The final section recorded in chapters 17–21 reveals the tragic degradation of Israel’s religious and civic life during the time of the judges. God’s people had rejected Him as their king and these five chapters describe in terrible detail how bad life had become. This final section of the narrative opens and closes with the same announcement that “in those days there was no king in Israel; every man did what was right in his own eyes” (17:6; 21:25 NASB). And the statement that “there was no king in Israel” is repeated twice more in 18:1 and 19:1. The writer emphasized what happened when Israel rejected God as their king. With no king and no way to govern people’s behavior, even God’s chosen people, with all their history of His blessings, became a dangerous, barbaric nation. The book of Judges was written during Israel’s monarchy and demonstrated why Israel needed a king to rule over them.

Deuteronomy

Joshua and Judges are the “time” books that move the Old Testament narrative through the Settlement era of Israel’s history. But important details are added in the “color” books of Deuteronomy and Ruth. Deuteronomy is one of the Old Testament’s most important documents because it presents the theological covenant that explains and interprets Israel’s history from Moses’s time to the end of the Old Testament. The book’s events occurred at the end of Numbers’s story. Deuteronomy’s big idea is best presented in Moses own words,

See, I set before you today life and prosperity, death and destruction. For I command you today to love the Lord your God, to walk in obedience to him, and to keep his commands, decrees and laws; then you will live and increase, and the Lord your God will bless you in the land you are entering to possess. But if your heart turns away and you are not obedient, and if you are drawn away to bow down to other gods and worship them, I declare to you this day that you will certainly be destroyed. You will not live long in the land you are crossing the Jordan to enter and possess (Deuteronomy 30:15–18 NIV).

This code, or formula, Moses gave to Israel in Deuteronomy promised God’s blessings for obedience and His curses for disobedience. That is Deuteronomy’s big idea.

Joshua and Judges, the next two books in the Old Testament, illustrate this code of Deuteronomy in graphic detail. Israel obeyed God under Joshua’s leadership and God protected and blessed them. Judges records Israel’s frustration and failure because they rebelled against God and His laws. That same code of Deuteronomy characterized the centuries under Israel’s obedient and disobedient kings and led to her final destruction and enslavement by foreign powers.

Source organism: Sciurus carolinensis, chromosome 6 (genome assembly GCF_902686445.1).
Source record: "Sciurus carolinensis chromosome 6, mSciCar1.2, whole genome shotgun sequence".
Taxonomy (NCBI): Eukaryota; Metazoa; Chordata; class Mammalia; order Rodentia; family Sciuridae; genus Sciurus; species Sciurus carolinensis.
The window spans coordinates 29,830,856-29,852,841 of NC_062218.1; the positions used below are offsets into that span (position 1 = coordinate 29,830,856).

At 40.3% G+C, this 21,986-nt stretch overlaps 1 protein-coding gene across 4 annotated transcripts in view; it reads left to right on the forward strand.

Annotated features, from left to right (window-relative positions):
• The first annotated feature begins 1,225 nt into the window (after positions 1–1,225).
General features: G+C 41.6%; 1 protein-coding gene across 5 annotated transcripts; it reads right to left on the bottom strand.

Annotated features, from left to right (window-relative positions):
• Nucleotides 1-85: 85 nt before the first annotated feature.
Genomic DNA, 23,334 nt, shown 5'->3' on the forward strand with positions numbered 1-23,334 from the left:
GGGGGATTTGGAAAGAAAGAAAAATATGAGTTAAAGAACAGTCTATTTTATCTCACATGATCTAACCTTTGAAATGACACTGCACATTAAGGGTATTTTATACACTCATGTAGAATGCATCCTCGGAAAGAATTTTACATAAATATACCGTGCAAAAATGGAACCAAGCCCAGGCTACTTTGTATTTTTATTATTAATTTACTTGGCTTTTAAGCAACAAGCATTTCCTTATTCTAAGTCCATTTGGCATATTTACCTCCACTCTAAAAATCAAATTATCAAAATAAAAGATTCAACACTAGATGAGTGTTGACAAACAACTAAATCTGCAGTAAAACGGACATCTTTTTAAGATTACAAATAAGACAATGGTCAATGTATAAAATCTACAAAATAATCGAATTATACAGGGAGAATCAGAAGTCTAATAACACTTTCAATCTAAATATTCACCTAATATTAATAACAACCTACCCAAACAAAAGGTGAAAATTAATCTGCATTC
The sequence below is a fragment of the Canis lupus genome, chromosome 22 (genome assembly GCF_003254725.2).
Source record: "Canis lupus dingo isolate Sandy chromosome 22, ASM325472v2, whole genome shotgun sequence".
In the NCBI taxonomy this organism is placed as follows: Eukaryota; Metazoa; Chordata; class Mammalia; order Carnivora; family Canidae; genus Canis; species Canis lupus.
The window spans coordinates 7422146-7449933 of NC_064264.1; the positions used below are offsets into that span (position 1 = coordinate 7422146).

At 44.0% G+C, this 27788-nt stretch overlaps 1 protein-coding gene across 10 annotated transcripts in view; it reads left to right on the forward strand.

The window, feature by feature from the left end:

Deuteronomy is organized around three addresses Moses gave to Israel. In the first speech recorded in 1:1–4:43, Moses rehearses God’s faithfulness to Israel. The second speech, recorded in 4:44–28:68, organizes Israel’s primary laws around the Ten Commandments God gave at Sinai. Then, in the third speech in chapters 29–33, Moses spells out in detail how God would bless Israel for obedience to those laws and curse them for disobedience. These chapters, called the code of Deuteronomy, characterized Israel’s history from the time it was given to the end of the Old Testament. Deuteronomy 34 records Moses’ death.

Moses is the primary character in Deuteronomy. But it’s important to remember that his speeches were delivered to the children of Israel’s citizens who exited Egypt. The speeches’ purpose was to personalize God’s covenant with this generation of Israel in preparation for their success in their new land. A major emphasis in the book is Israel’s famous “Shema” recorded in Deuteronomy 6:4–5, “Hear, O Israel: The Lord our God, the LORD is one. Love the Lord your God with all your heart and with all your soul and with all your strength” (NIV). This crucial statement established who Israel’s God was, the fact that He was one God, and that the relationship He desired between Himself and His people was based on love.

Ruth

The second color book in the Settlement era is a story of success in the midst of failure. The book’s opening verse tells us that the events occurred, “in the days when the judges ruled” (Ruth 1:1 NIV). Ruth’s big idea is that even though Israel as a nation disobeyed God’s laws, God still blessed individuals who obeyed Him. The major characters are Naomi, Ruth, and Boaz. In 1:1–5 Naomi and her family move to Moab because of a famine in Israel. One of Naomi’s sons marries a Moabite woman named Ruth. After Naomi’s husband and sons die in Moab, Naomi returns to Bethlehem and Ruth accompanies her (1:6–22).

In the central part of the story recorded in 2:1–4:12, Ruth marries a godly man in Bethlehem named Boaz and they have a baby boy. The story concludes with Naomi holding Ruth and Boaz’s son Obed. The purpose of this little book is then revealed. Ruth 4:16–22 tells us that Obed was the father of Jesse, the father of David. God had wonderfully blessed Naomi and Ruth’s obedience. He gave Ruth a husband to care for her and then gave them a baby boy. But God also placed this Moabite woman who followed His law into King David’s lineage. And because she was in David’s lineage, she was an ancestor of God’s promised Messiah. Matthew included Ruth’s name when he wrote Jesus’ genealogy (Matthew 1:5).

Governed by the code of Deuteronomy, the Settlement era introduced in graphic stories the glorious blessings of obedience in Joshua and Ruth and the tragic stories of failure in Judges. Let the wise reader ponder and carefully weigh the truths of Israel’s Settlement era.